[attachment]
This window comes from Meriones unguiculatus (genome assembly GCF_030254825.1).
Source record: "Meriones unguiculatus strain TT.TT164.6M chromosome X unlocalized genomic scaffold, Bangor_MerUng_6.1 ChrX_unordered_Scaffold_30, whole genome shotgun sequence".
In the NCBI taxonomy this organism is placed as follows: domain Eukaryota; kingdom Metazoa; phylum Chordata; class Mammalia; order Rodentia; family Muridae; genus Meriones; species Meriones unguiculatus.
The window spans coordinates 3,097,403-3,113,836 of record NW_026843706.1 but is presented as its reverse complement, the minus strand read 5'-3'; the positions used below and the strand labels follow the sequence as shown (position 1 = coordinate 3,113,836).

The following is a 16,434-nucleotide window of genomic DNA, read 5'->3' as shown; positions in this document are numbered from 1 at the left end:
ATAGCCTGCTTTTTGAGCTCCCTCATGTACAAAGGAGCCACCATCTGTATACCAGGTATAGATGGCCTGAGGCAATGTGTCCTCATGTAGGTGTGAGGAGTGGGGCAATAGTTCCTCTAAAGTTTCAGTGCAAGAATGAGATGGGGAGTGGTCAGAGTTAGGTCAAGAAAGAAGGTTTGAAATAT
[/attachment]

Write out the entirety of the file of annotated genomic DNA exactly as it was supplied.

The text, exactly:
This window comes from Meriones unguiculatus (genome assembly GCF_030254825.1).
Source record: "Meriones unguiculatus strain TT.TT164.6M chromosome X unlocalized genomic scaffold, Bangor_MerUng_6.1 ChrX_unordered_Scaffold_30, whole genome shotgun sequence".
In the NCBI taxonomy this organism is placed as follows: domain Eukaryota; kingdom Metazoa; phylum Chordata; class Mammalia; order Rodentia; family Muridae; genus Meriones; species Meriones unguiculatus.
The window spans coordinates 3,097,403-3,113,836 of record NW_026843706.1 but is presented as its reverse complement, the minus strand read 5'-3'; the positions used below and the strand labels follow the sequence as shown (position 1 = coordinate 3,113,836).

The following is a 16,434-nucleotide window of genomic DNA, read 5'->3' as shown; positions in this document are numbered from 1 at the left end:
ATAGCCTGCTTTTTGAGCTCCCTCATGTACAAAGGAGCCACCATCTGTATACCAGGTATAGATGGCCTGAGGCAATGTGTCCTCATGTAGGTGTGAGGAGTGGGGCAATAGTTCCTCTAAAGTTTCAGTGCAAGAATGAGATGGGGAGTGGTCAGAGTTAGGTCAAGAAAGAAGGTTTGAAATAT